Labor Variance: -$3,600

ACTUAL COST: $68,400

The actual cost from producing the product will come to $68,400. Due to problems with sales volume and other costs that we addressed above, the amount of money that the company will make is less. This was a very important tool for early managerial accountants because it allowed them to see where exactly the problems may lie and where improvement can be made. For managers, this type of information is invaluable when they are looking for how to improve the efficiency and production of the company to lower costs.

Return on Investment

Around the turn of the 20th century, mass producers began finding their own sources of raw materials and creating their own distribution channels. These firms were then able to do the processes that were previously made up by individual companies. For example, if a company manufactured boats from steel, it would simply mine for the iron ore itself. The roles of purchasing, manufacturing, transporting, and distributing these items became an important part of these firms, and each department of these large firms had their own levels of efficiency. The problem was that these measures of efficiency could not relate to the overall company profit, meaning the management accounting used in it was not used with the financial accounting of the company's financial reports. To show the measures of efficiency in the overall company profit, a new performance measure was created: return on investment. To get return on investment, a company takes the income they made and divides it by the invested capital.

This new performance measure allowed management to monitor the real and potential profit of each activity within the company. It was an amazing step forward for managerial accounting in its quest to become a part of the overall financial structure of the company.

Balanced Scorecard


The balanced scorecard uses the concept of measuring whether the small scale activities of a company are aligned with large scale objectives in the company, as well as its vision and its strategy.

The balanced scorecard offers a complete view of a business because it focuses on financial accounts, as well as operational, marketing, and development inputs. This provides managers with a complete view that helps them plan the actions that will be in the best long term interests of the company.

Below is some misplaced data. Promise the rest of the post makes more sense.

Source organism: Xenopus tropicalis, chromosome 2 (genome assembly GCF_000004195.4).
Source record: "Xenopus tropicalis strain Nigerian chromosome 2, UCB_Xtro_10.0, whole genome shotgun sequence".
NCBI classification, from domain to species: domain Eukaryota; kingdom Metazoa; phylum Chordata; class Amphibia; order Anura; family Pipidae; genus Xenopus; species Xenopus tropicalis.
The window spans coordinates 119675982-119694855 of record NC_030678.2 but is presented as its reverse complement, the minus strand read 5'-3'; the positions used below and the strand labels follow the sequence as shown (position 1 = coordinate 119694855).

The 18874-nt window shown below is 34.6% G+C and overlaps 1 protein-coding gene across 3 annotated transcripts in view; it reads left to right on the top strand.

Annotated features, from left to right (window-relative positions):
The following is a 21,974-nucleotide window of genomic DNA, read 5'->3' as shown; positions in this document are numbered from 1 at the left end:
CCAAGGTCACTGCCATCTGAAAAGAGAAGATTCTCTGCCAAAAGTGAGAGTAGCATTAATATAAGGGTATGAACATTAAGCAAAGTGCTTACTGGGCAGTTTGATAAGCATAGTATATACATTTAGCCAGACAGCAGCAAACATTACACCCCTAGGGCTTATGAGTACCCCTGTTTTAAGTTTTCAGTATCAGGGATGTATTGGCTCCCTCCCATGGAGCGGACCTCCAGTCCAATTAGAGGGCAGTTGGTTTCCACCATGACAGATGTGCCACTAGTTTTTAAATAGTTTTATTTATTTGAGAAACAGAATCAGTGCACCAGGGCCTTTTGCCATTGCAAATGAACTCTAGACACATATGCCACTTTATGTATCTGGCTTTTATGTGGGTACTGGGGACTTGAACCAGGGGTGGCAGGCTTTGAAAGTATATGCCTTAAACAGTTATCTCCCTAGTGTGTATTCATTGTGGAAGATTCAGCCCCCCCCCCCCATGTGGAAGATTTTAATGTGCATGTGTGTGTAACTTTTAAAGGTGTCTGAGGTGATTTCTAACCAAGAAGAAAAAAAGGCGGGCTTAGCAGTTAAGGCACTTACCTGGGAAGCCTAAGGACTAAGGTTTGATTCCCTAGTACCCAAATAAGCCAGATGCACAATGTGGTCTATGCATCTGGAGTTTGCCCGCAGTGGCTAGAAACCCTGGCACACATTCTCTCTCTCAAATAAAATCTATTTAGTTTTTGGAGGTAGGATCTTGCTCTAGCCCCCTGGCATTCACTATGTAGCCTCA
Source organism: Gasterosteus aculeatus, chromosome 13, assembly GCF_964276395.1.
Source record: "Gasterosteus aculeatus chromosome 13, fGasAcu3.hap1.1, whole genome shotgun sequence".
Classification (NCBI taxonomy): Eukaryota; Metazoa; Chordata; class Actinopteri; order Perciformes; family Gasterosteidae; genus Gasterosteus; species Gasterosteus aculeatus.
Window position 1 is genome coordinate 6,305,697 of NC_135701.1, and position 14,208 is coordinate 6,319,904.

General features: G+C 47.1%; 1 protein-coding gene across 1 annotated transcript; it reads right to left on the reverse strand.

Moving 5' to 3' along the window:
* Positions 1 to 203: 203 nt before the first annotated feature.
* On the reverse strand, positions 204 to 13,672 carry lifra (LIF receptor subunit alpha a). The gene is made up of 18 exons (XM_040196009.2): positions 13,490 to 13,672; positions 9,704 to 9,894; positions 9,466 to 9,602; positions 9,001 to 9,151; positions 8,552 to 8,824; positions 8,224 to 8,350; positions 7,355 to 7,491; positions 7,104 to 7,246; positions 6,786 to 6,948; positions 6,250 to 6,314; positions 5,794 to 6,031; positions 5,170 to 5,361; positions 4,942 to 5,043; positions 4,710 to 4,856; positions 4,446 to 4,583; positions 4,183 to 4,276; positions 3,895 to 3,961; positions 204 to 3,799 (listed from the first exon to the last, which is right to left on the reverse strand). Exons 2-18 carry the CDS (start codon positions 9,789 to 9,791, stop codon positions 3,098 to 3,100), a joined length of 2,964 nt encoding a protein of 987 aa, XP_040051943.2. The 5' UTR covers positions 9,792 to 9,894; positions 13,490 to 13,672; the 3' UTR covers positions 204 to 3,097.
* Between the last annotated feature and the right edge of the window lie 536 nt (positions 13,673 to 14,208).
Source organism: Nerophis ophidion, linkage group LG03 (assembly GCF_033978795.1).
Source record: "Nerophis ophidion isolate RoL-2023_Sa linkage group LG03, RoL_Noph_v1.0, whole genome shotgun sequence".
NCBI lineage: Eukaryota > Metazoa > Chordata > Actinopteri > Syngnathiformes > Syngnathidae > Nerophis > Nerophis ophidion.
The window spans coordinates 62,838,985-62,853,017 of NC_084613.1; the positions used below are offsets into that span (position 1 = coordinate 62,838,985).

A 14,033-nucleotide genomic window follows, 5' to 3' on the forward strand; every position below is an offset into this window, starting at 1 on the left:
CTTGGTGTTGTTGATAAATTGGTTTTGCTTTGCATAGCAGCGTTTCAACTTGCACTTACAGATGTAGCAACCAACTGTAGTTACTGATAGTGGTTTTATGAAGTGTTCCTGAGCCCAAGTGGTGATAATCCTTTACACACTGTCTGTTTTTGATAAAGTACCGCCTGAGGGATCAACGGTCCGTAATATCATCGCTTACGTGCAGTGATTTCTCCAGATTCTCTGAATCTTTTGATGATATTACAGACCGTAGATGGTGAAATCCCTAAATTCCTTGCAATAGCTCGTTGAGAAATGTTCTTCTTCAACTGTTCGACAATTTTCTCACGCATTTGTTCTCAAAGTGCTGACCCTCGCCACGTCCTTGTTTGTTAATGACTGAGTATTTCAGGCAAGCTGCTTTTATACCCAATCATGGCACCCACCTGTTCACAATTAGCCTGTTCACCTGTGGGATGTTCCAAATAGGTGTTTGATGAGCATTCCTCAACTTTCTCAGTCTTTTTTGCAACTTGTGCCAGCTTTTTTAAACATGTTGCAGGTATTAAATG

The rationale behind this methodology is that organizations are not able to directly influence the financial outcomes of their products because there is always a lag before the product at sales point. In addition, only using financial methods to determine the strategic course of the company is not recommended. Balanced scorecard methods emphasize measuring areas where management can directly intervene for the benefit of the company. This helps 'balance' the company through the balanced scorecard performance method.

Development of the Balanced Scorecard

Early scorecards worked to achieve the balance within the company by having managers select measures from three categories: Customers, Internal Business Processes, and Learning and Growth.

While activity based costing dates back to the early parts of the 20thcentury, the balanced scorecard method came about in 1992 through a series of journal articles published by Robert Kaplan and David Norton. Those two men published a book in 1996 called The Balanced Scorecard based on the principles created in those papers.

Since the early 1990's, the balanced scorecard has become a widely used theory that is used extensively by many companies throughout North America. Even though the methodology is relatively new, the principles crated by Kaplan and Norton proved to be limited in practice, even though the principles looked good. Through work by many companies since 1992, the balanced scorecard has changed to have a much greater emphasis in the design process of the product than there was before.

Using the new method of design for the balanced scorecard, measures are now selected on a set of strategic objectives that are plotted on a strategy map. This allows the strategic objectives of the company to be spread across a set of perspectives, without it becoming too complicated.

Managerial accountants are able to identify five to six goals in each perspective, and then interlink those goals by plotting them on a diagram. This is the style of balanced scorecard that has been used extensively since 1996.